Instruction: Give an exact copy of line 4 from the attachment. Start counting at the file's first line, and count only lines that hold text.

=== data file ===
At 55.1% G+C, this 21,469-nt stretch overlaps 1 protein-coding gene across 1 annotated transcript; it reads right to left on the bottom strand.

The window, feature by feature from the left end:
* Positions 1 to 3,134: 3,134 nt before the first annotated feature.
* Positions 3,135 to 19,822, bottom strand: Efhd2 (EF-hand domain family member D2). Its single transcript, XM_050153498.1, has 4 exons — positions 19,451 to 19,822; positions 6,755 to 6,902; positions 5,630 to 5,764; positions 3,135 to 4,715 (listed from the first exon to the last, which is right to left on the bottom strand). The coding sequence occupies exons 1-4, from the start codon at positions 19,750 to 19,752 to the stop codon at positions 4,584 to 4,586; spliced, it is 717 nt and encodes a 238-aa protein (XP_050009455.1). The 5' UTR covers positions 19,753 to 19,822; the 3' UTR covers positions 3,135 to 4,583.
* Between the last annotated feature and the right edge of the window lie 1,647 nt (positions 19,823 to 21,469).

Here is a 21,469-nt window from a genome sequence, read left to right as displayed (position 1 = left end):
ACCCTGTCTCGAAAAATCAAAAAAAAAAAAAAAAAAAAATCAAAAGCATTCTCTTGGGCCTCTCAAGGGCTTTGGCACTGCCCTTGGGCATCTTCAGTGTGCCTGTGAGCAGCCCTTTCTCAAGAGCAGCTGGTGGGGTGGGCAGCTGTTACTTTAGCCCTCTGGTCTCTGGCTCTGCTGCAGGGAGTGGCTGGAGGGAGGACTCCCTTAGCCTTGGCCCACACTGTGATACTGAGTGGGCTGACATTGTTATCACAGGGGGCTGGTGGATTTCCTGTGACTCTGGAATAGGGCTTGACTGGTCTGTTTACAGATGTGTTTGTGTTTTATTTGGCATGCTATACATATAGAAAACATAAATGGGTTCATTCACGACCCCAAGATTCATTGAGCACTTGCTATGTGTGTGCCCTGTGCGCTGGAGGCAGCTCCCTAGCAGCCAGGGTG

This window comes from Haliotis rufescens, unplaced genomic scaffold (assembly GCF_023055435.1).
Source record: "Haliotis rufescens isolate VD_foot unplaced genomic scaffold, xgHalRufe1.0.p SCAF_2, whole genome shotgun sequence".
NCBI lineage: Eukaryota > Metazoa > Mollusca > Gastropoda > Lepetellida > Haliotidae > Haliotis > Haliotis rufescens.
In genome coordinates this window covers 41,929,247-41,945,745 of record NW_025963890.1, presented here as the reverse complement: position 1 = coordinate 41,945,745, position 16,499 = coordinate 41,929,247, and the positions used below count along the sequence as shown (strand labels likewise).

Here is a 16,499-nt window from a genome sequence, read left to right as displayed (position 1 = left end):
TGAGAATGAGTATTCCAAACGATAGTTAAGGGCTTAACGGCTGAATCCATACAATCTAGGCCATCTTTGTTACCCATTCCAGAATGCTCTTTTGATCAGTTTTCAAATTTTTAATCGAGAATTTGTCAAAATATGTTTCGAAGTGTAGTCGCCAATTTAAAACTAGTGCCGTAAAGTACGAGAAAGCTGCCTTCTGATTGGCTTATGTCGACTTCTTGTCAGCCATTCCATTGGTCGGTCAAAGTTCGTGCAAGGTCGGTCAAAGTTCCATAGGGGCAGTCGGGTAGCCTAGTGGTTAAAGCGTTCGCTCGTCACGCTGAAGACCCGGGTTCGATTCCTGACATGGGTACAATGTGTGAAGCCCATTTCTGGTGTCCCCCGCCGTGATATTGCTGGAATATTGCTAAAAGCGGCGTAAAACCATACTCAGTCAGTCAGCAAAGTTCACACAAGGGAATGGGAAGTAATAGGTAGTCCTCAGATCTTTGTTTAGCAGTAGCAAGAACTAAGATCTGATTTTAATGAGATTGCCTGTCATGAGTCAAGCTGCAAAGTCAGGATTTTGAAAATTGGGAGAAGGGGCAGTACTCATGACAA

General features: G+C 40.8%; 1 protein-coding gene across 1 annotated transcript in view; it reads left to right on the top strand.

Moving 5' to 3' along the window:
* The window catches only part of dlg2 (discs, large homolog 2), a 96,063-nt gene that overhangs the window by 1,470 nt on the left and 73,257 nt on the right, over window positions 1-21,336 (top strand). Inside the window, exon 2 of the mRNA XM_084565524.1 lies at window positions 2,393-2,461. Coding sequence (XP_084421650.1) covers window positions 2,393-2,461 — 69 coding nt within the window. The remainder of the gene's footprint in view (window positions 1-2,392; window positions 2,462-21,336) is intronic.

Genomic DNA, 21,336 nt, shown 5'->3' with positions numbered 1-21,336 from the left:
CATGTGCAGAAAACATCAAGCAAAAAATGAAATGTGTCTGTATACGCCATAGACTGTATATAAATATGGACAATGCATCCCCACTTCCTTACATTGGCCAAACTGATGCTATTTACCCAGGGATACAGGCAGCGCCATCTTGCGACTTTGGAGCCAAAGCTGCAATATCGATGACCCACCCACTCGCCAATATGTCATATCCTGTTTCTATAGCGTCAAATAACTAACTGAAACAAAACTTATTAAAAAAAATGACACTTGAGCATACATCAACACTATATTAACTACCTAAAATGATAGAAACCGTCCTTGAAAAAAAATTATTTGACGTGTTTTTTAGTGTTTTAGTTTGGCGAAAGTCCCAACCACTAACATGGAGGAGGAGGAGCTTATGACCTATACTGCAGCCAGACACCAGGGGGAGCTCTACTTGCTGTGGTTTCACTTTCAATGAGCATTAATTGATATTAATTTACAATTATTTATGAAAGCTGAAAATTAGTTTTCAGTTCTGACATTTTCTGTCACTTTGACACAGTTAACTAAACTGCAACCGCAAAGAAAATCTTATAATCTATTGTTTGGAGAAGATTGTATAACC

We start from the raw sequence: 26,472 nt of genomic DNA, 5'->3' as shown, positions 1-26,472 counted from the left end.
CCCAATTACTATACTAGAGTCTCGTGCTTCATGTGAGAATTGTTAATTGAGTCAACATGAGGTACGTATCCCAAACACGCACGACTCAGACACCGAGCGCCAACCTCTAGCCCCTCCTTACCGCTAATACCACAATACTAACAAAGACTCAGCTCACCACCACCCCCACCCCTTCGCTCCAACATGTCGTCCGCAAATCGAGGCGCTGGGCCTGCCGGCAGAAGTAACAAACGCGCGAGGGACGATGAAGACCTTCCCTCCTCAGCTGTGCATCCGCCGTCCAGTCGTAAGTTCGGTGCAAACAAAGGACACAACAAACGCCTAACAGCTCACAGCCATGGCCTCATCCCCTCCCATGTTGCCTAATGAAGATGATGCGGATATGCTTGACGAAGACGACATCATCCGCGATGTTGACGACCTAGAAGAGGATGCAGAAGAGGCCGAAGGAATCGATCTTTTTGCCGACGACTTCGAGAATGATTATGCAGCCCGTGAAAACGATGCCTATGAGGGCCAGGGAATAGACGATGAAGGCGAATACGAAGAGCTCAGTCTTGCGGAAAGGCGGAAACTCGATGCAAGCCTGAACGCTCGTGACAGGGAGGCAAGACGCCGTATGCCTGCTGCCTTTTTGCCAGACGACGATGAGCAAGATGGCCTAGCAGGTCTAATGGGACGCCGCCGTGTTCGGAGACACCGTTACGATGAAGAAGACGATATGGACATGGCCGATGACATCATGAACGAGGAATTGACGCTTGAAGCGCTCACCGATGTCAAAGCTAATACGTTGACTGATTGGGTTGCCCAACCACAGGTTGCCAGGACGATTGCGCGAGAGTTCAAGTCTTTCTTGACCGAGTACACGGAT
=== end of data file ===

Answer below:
* Positions 3,135 to 19,822, bottom strand: Efhd2 (EF-hand domain family member D2). Its single transcript, XM_050153498.1, has 4 exons — positions 19,451 to 19,822; positions 6,755 to 6,902; positions 5,630 to 5,764; positions 3,135 to 4,715 (listed from the first exon to the last, which is right to left on the bottom strand). The coding sequence occupies exons 1-4, from the start codon at positions 19,750 to 19,752 to the stop codon at positions 4,584 to 4,586; spliced, it is 717 nt and encodes a 238-aa protein (XP_050009455.1). The 5' UTR covers positions 19,753 to 19,822; the 3' UTR covers positions 3,135 to 4,583.